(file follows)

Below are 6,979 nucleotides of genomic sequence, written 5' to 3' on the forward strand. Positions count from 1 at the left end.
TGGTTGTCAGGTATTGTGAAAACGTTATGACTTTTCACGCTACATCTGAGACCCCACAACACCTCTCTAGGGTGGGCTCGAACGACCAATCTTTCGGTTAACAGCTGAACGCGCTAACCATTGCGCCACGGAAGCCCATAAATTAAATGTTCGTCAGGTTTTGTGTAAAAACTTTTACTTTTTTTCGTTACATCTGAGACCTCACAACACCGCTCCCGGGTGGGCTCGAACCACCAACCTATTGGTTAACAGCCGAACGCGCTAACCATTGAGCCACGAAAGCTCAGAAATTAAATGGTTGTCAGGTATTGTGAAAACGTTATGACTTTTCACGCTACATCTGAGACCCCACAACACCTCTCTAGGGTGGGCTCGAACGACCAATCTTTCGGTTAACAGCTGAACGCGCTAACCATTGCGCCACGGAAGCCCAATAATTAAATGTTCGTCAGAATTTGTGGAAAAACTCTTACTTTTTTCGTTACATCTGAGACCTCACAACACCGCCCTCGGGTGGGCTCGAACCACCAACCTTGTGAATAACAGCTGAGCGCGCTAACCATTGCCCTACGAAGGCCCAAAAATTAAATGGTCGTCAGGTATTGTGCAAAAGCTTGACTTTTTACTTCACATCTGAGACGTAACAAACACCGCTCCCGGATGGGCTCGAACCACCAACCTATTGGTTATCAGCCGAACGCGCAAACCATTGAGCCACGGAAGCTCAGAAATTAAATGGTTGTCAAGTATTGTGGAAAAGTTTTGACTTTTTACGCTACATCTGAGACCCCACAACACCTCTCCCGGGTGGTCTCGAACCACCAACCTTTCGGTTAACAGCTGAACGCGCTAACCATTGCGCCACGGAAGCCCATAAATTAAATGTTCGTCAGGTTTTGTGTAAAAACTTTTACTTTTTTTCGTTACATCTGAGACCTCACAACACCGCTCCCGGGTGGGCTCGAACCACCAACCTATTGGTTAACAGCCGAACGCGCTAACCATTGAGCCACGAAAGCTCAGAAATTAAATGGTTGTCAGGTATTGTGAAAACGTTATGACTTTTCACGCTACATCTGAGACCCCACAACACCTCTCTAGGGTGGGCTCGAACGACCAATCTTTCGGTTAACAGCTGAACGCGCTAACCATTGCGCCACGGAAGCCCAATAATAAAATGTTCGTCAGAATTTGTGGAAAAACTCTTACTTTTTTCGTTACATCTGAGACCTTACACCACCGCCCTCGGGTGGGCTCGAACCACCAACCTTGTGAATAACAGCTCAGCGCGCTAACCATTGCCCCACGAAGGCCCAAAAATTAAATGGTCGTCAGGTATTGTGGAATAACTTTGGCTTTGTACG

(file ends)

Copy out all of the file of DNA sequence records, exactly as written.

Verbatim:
Below are 6,979 nucleotides of genomic sequence, written 5' to 3' on the forward strand. Positions count from 1 at the left end.
TGGTTGTCAGGTATTGTGAAAACGTTATGACTTTTCACGCTACATCTGAGACCCCACAACACCTCTCTAGGGTGGGCTCGAACGACCAATCTTTCGGTTAACAGCTGAACGCGCTAACCATTGCGCCACGGAAGCCCATAAATTAAATGTTCGTCAGGTTTTGTGTAAAAACTTTTACTTTTTTTCGTTACATCTGAGACCTCACAACACCGCTCCCGGGTGGGCTCGAACCACCAACCTATTGGTTAACAGCCGAACGCGCTAACCATTGAGCCACGAAAGCTCAGAAATTAAATGGTTGTCAGGTATTGTGAAAACGTTATGACTTTTCACGCTACATCTGAGACCCCACAACACCTCTCTAGGGTGGGCTCGAACGACCAATCTTTCGGTTAACAGCTGAACGCGCTAACCATTGCGCCACGGAAGCCCAATAATTAAATGTTCGTCAGAATTTGTGGAAAAACTCTTACTTTTTTCGTTACATCTGAGACCTCACAACACCGCCCTCGGGTGGGCTCGAACCACCAACCTTGTGAATAACAGCTGAGCGCGCTAACCATTGCCCTACGAAGGCCCAAAAATTAAATGGTCGTCAGGTATTGTGCAAAAGCTTGACTTTTTACTTCACATCTGAGACGTAACAAACACCGCTCCCGGATGGGCTCGAACCACCAACCTATTGGTTATCAGCCGAACGCGCAAACCATTGAGCCACGGAAGCTCAGAAATTAAATGGTTGTCAAGTATTGTGGAAAAGTTTTGACTTTTTACGCTACATCTGAGACCCCACAACACCTCTCCCGGGTGGTCTCGAACCACCAACCTTTCGGTTAACAGCTGAACGCGCTAACCATTGCGCCACGGAAGCCCATAAATTAAATGTTCGTCAGGTTTTGTGTAAAAACTTTTACTTTTTTTCGTTACATCTGAGACCTCACAACACCGCTCCCGGGTGGGCTCGAACCACCAACCTATTGGTTAACAGCCGAACGCGCTAACCATTGAGCCACGAAAGCTCAGAAATTAAATGGTTGTCAGGTATTGTGAAAACGTTATGACTTTTCACGCTACATCTGAGACCCCACAACACCTCTCTAGGGTGGGCTCGAACGACCAATCTTTCGGTTAACAGCTGAACGCGCTAACCATTGCGCCACGGAAGCCCAATAATAAAATGTTCGTCAGAATTTGTGGAAAAACTCTTACTTTTTTCGTTACATCTGAGACCTTACACCACCGCCCTCGGGTGGGCTCGAACCACCAACCTTGTGAATAACAGCTCAGCGCGCTAACCATTGCCCCACGAAGGCCCAAAAATTAAATGGTCGTCAGGTATTGTGGAATAACTTTGGCTTTGTACG